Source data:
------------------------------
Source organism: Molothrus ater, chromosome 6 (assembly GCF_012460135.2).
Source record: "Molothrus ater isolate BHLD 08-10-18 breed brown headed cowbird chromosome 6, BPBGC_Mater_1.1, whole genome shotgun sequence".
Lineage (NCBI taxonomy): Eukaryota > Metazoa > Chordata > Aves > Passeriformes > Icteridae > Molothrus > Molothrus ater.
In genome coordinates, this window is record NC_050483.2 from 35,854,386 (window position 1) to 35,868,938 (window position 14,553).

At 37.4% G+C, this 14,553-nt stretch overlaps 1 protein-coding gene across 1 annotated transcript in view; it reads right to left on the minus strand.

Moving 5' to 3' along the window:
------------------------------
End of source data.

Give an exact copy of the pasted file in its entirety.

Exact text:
Source organism: Molothrus ater, chromosome 6 (assembly GCF_012460135.2).
Source record: "Molothrus ater isolate BHLD 08-10-18 breed brown headed cowbird chromosome 6, BPBGC_Mater_1.1, whole genome shotgun sequence".
Lineage (NCBI taxonomy): Eukaryota > Metazoa > Chordata > Aves > Passeriformes > Icteridae > Molothrus > Molothrus ater.
In genome coordinates, this window is record NC_050483.2 from 35,854,386 (window position 1) to 35,868,938 (window position 14,553).

At 37.4% G+C, this 14,553-nt stretch overlaps 1 protein-coding gene across 1 annotated transcript in view; it reads right to left on the minus strand.

Moving 5' to 3' along the window: